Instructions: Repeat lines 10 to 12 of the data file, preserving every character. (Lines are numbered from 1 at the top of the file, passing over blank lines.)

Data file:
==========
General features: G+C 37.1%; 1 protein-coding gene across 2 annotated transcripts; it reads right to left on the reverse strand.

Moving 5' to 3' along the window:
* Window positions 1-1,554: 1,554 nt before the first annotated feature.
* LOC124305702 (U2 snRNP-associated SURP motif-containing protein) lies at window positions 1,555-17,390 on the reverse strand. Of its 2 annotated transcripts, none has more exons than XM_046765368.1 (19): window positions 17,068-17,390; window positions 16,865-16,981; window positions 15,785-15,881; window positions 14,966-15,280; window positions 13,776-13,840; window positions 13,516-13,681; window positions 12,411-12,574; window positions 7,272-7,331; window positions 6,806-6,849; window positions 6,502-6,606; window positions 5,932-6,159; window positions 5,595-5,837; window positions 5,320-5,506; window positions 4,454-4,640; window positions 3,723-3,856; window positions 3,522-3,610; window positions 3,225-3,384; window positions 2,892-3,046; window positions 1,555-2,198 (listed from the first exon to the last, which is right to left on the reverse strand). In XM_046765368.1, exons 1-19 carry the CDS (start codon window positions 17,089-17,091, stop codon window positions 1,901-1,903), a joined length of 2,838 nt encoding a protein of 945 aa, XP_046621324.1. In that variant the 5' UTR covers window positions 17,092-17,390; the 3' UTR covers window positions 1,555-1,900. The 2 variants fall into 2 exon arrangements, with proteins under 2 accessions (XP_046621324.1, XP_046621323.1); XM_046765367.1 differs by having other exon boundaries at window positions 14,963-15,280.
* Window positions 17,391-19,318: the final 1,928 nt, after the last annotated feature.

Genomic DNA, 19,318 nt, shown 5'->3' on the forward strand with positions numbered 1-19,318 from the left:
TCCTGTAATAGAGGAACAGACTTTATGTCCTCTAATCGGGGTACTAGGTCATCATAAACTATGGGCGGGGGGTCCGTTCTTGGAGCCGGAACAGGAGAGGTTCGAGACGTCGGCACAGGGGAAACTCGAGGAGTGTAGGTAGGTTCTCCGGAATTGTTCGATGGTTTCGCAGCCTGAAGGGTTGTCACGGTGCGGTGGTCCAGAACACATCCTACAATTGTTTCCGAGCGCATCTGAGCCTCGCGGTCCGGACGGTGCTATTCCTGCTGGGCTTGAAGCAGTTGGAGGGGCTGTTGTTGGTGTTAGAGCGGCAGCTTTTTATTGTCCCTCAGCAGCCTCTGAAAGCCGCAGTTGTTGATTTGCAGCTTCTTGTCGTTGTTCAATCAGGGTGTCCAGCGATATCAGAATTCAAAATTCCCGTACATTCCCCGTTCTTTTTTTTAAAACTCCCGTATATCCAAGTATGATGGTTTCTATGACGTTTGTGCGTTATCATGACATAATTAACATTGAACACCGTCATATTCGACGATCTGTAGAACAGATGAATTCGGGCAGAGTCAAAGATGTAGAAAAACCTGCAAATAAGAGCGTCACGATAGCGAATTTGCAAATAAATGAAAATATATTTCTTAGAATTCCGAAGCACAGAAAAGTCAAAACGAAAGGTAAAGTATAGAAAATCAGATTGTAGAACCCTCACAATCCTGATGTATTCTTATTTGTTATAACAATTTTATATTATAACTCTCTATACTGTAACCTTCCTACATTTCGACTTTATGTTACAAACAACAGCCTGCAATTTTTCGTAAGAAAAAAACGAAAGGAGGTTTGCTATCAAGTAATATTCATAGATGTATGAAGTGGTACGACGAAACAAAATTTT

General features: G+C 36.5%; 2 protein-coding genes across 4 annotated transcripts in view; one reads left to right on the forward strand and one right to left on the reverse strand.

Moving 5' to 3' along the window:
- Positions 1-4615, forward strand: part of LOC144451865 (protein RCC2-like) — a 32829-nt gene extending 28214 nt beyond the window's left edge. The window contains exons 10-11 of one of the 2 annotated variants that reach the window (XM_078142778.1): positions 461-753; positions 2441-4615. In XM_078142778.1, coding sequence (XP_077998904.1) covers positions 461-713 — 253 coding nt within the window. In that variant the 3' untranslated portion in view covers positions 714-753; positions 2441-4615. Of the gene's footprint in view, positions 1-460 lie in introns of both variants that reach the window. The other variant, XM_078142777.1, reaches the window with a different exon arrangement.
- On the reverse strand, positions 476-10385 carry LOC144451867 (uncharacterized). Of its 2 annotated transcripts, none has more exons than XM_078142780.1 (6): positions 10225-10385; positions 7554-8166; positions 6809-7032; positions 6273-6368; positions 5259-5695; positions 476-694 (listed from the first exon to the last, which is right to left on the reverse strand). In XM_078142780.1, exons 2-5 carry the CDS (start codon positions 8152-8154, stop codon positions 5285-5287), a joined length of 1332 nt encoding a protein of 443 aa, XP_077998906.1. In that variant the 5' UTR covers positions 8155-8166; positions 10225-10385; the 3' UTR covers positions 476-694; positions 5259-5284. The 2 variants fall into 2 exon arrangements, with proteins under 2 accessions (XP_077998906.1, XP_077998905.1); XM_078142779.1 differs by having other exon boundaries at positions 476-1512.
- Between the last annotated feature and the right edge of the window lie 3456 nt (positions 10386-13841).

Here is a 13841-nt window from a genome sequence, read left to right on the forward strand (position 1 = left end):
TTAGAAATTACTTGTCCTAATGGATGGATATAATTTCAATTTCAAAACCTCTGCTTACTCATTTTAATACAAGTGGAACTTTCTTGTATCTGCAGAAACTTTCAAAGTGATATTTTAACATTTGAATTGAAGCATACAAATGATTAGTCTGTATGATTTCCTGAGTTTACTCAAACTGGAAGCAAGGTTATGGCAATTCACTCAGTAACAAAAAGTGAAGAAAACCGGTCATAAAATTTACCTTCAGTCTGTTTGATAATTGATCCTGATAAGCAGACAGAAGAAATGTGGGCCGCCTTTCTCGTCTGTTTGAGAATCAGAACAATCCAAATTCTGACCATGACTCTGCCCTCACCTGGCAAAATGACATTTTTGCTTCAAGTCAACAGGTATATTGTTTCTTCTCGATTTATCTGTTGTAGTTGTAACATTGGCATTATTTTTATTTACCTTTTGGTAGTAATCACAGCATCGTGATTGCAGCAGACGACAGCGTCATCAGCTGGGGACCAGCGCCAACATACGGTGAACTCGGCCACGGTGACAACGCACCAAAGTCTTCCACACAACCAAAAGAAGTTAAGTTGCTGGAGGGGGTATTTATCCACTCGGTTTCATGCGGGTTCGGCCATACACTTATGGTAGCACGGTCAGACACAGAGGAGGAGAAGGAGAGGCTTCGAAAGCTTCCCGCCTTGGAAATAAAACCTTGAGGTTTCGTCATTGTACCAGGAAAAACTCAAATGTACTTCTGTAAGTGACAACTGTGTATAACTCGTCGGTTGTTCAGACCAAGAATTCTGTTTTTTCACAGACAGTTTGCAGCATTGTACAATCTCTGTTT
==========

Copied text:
- Positions 1-4615, forward strand: part of LOC144451865 (protein RCC2-like) — a 32829-nt gene extending 28214 nt beyond the window's left edge. The window contains exons 10-11 of one of the 2 annotated variants that reach the window (XM_078142778.1): positions 461-753; positions 2441-4615. In XM_078142778.1, coding sequence (XP_077998904.1) covers positions 461-713 — 253 coding nt within the window. In that variant the 3' untranslated portion in view covers positions 714-753; positions 2441-4615. Of the gene's footprint in view, positions 1-460 lie in introns of both variants that reach the window. The other variant, XM_078142777.1, reaches the window with a different exon arrangement.
- On the reverse strand, positions 476-10385 carry LOC144451867 (uncharacterized). Of its 2 annotated transcripts, none has more exons than XM_078142780.1 (6): positions 10225-10385; positions 7554-8166; positions 6809-7032; positions 6273-6368; positions 5259-5695; positions 476-694 (listed from the first exon to the last, which is right to left on the reverse strand). In XM_078142780.1, exons 2-5 carry the CDS (start codon positions 8152-8154, stop codon positions 5285-5287), a joined length of 1332 nt encoding a protein of 443 aa, XP_077998906.1. In that variant the 5' UTR covers positions 8155-8166; positions 10225-10385; the 3' UTR covers positions 476-694; positions 5259-5284. The 2 variants fall into 2 exon arrangements, with proteins under 2 accessions (XP_077998906.1, XP_077998905.1); XM_078142779.1 differs by having other exon boundaries at positions 476-1512.
- Between the last annotated feature and the right edge of the window lie 3456 nt (positions 10386-13841).